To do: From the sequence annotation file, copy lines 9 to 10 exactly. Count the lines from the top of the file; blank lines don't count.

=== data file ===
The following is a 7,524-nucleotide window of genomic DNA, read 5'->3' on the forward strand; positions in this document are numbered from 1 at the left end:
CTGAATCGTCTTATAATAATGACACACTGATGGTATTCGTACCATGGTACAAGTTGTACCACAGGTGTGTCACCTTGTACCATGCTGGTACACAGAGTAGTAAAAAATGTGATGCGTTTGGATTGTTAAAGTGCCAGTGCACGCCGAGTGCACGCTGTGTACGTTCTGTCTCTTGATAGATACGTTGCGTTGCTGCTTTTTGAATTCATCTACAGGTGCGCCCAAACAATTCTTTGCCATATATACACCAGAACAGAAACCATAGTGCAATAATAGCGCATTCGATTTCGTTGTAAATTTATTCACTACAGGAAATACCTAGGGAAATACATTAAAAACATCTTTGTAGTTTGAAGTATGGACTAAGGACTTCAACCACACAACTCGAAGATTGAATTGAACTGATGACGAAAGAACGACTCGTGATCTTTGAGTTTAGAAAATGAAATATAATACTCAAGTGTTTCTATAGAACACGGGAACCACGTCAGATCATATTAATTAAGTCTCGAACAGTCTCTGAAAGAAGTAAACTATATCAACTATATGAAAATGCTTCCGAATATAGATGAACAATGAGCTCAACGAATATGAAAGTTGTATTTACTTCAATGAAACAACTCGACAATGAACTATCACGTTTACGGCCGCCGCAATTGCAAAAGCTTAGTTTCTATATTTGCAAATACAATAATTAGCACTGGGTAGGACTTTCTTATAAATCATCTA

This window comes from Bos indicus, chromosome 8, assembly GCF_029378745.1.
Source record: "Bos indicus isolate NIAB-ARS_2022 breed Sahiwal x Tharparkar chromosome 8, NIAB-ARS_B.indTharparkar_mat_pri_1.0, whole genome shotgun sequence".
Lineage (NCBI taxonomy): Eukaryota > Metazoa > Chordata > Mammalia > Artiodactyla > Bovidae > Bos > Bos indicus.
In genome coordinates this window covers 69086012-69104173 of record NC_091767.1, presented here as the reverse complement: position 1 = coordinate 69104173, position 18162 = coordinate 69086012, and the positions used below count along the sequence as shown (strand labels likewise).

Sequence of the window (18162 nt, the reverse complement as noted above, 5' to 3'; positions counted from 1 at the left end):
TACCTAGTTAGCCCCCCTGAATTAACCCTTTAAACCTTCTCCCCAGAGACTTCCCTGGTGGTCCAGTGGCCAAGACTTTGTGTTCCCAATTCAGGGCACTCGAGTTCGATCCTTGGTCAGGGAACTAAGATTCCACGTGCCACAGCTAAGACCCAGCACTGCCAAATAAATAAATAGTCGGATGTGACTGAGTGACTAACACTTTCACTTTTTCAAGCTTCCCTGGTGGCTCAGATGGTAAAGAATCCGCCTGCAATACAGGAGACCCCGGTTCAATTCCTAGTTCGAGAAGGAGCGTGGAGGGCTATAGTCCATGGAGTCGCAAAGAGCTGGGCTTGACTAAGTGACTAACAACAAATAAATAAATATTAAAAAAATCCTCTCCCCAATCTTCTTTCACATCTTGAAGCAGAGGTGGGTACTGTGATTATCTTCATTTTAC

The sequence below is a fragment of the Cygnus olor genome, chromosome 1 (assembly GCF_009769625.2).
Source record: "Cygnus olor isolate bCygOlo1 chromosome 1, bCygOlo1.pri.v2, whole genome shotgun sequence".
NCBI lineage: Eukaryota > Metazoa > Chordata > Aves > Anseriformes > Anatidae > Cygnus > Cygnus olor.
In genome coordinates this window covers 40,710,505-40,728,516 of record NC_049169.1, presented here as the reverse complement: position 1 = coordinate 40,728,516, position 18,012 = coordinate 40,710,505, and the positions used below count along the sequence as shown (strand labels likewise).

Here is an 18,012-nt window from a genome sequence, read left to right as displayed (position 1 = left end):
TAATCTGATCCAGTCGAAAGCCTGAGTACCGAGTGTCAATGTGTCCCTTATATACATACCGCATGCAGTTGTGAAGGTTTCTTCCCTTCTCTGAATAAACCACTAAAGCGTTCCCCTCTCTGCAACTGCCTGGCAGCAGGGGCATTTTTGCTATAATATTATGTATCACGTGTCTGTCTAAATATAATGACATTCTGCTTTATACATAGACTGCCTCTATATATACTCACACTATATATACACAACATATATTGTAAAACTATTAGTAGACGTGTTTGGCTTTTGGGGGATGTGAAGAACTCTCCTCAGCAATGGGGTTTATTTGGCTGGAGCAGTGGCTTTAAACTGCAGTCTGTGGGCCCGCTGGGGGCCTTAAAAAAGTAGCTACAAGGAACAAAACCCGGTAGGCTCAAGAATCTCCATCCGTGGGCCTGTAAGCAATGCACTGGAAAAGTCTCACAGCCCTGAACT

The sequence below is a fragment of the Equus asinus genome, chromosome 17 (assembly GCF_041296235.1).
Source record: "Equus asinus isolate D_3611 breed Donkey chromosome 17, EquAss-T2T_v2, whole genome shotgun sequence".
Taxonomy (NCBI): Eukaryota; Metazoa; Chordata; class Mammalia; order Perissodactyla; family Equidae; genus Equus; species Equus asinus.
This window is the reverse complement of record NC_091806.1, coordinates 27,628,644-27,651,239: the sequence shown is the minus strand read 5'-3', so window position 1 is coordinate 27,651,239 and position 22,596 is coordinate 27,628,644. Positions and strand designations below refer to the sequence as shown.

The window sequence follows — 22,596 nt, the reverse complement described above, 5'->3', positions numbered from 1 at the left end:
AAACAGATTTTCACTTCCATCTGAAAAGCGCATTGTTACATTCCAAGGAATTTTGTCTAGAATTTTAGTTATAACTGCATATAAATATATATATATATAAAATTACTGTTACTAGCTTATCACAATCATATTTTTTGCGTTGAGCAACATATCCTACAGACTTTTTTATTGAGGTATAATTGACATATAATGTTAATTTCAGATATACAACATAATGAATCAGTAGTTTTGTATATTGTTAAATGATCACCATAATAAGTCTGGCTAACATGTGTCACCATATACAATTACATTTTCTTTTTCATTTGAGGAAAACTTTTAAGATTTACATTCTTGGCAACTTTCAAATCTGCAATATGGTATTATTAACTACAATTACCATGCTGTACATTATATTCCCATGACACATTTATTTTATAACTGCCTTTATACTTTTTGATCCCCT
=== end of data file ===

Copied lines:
The sequence below is a fragment of the Cygnus olor genome, chromosome 1 (assembly GCF_009769625.2).
Source record: "Cygnus olor isolate bCygOlo1 chromosome 1, bCygOlo1.pri.v2, whole genome shotgun sequence".